The secret to Calm and Confident Parenting. An official Gina Ford website


Extracts from the New Contented Little Baby Book

The following quotes have been taken from the New Contented Little Baby Book, which reflect the CLB philosophy and Gina’s views on Sleeping, Feeding, Crying and bonding with your baby.

The CLB routines

  • Page 27 - 'I personally believe that the majority of babies thrive and are happier in a routine. But I certainly realise and respect that following a routine is not a choice for all parents. There is already so much advice out there for 'baby-led parenting'; therefore the advice I give in my books is for those parents who believe that they and their baby will be happier in a routine.'
  • Page 28 - 'Parents who have properly read the book, the routines and the advice I give, can testify that the CLB routines do really work. Unlike old-fashioned four-hourly feeding they do not involve leaving a baby to yell until a feed is due, or leaving him to cry himself to sleep for lengthy periods. While establishing a routine is often very hard work and requires a lot of sacrifices on the part of the parents, hundreds of thousands of parents around the world will testify that it is worth it because they quickly learn how to meet the needs of their babies so distress is kept to a minimum.'
  • Page 29 - 'The reason that the CLB routines are different from traditional four-hourly routines is that they are created to meet the natural sleep and feeding needs of all healthy normal babies. They also allow for the fact that some babies need more sleep than others, and that some may be able to go longer between feeds than others. The aim of the routines is not to push your baby through the night without a feed, but to ensure that by structuring the feeding and sleeping during the day, your baby's night-time waking will be kept to a minimum. He will wake and feed quickly before settling back to sleep. The routines also ensure that once your baby is capable of going one longer spell between feeds, this will happen in the middle of the night, not during the day. '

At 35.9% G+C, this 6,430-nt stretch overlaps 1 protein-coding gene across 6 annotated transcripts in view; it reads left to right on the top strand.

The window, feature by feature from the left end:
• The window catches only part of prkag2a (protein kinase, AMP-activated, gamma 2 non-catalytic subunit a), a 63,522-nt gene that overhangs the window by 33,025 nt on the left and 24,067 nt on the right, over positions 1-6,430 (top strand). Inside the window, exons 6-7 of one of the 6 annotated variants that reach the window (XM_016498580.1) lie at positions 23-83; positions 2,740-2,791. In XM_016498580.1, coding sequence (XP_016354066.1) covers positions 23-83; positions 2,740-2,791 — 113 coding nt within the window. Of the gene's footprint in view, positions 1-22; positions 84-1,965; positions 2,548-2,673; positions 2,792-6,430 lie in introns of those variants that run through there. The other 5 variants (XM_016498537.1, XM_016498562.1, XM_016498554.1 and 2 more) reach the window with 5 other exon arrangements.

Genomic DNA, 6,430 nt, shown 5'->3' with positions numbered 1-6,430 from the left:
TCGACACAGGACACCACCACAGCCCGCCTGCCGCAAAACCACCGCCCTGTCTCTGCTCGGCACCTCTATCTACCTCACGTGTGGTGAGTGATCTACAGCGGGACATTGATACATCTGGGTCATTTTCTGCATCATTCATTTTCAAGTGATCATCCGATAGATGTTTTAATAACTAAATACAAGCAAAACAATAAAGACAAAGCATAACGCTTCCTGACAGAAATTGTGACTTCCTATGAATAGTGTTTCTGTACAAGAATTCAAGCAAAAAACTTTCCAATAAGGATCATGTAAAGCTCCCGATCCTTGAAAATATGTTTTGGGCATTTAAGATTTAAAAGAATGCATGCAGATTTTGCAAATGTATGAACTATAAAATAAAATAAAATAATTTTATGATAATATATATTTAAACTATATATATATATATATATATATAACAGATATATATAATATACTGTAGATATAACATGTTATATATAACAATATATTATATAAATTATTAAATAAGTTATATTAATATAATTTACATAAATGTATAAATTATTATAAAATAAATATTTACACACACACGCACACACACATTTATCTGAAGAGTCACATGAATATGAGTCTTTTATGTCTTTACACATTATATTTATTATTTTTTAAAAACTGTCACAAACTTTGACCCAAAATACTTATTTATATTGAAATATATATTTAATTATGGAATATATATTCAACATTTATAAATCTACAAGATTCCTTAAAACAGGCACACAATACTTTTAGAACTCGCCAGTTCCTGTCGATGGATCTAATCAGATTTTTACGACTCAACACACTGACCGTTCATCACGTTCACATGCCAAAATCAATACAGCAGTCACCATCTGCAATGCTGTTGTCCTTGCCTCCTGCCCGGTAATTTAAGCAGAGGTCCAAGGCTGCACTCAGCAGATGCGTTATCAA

• Page 32 - 'It is important that you understand the CLB routines are not about strict four-hourly feeding schedules. It could be many weeks before a four-hourly feeding pattern can emerge, and I would urge you not to be pressured into it, however keen you are to establish a routine.'
  • Page 34 - 'Because CLB routines are not like the old-fashioned four-hourly routines, it is not just a case of reading a routine in Chapter 6 and trying to fit your baby's feeding and sleeping into the times I suggest. The CLB routines change ten times during the first year. The times given for feeding and sleeping in each set of the routines are approximate guidelines for your baby's age, not rigid rules. You need to understand the principles behind the routines so that you can make slight adjustments to ensure that your baby's individual needs are being met.'
  • Page 78 - 'Contrary to what some people try to imply, the routines are not about denying the baby food, but about ensuring that they are fed enough. As I have already mentioned I have had personal experience of caring for babies who nearly lost their lives due to deyhdration, because they were not demanding to be fed enough. This further convinced me that demand-feeding puts a baby at much more risk than if the baby is woken at regular intervals and offered a feed.'
  • Page 88 - 'The times of feeding and sleeping change 10 times during the first year of the CLB routines to ensure that the individual needs of every baby can be properly met. It is very important that you read carefully the advice and information in the feeding and sleeping chapters before you even attempt to start the routines. They will help you understand how best to use the routines so that your baby is happy, content and feeds and sleeps well.'